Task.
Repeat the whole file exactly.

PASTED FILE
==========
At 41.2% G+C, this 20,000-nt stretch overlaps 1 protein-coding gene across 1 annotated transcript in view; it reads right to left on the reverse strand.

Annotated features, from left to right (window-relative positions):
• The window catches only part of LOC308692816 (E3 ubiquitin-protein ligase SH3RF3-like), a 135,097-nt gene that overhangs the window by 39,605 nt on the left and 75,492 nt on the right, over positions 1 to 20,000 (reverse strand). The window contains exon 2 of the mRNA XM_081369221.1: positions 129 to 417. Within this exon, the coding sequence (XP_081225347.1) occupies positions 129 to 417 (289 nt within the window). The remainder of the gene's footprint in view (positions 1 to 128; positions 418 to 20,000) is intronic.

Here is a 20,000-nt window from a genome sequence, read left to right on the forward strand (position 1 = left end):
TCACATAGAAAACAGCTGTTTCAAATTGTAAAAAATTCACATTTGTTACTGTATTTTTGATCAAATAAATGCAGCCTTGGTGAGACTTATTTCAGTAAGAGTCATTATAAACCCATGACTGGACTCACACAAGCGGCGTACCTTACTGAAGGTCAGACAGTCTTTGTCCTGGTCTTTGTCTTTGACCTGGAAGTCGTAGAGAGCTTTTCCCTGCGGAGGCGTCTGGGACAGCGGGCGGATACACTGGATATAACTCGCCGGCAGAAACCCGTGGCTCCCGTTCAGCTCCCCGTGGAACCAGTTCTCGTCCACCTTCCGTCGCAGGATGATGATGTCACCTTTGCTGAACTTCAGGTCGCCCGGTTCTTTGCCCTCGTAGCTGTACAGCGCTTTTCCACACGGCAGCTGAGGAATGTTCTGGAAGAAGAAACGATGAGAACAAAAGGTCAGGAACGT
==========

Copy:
At 41.2% G+C, this 20,000-nt stretch overlaps 1 protein-coding gene across 1 annotated transcript in view; it reads right to left on the reverse strand.

Annotated features, from left to right (window-relative positions):
• The window catches only part of LOC308692816 (E3 ubiquitin-protein ligase SH3RF3-like), a 135,097-nt gene that overhangs the window by 39,605 nt on the left and 75,492 nt on the right, over positions 1 to 20,000 (reverse strand). The window contains exon 2 of the mRNA XM_081369221.1: positions 129 to 417. Within this exon, the coding sequence (XP_081225347.1) occupies positions 129 to 417 (289 nt within the window). The remainder of the gene's footprint in view (positions 1 to 128; positions 418 to 20,000) is intronic.

Here is a 20,000-nt window from a genome sequence, read left to right on the forward strand (position 1 = left end):
TCACATAGAAAACAGCTGTTTCAAATTGTAAAAAATTCACATTTGTTACTGTATTTTTGATCAAATAAATGCAGCCTTGGTGAGACTTATTTCAGTAAGAGTCATTATAAACCCATGACTGGACTCACACAAGCGGCGTACCTTACTGAAGGTCAGACAGTCTTTGTCCTGGTCTTTGTCTTTGACCTGGAAGTCGTAGAGAGCTTTTCCCTGCGGAGGCGTCTGGGACAGCGGGCGGATACACTGGATATAACTCGCCGGCAGAAACCCGTGGCTCCCGTTCAGCTCCCCGTGGAACCAGTTCTCGTCCACCTTCCGTCGCAGGATGATGATGTCACCTTTGCTGAACTTCAGGTCGCCCGGTTCTTTGCCCTCGTAGCTGTACAGCGCTTTTCCACACGGCAGCTGAGGAATGTTCTGGAAGAAGAAACGATGAGAACAAAAGGTCAGGAACGT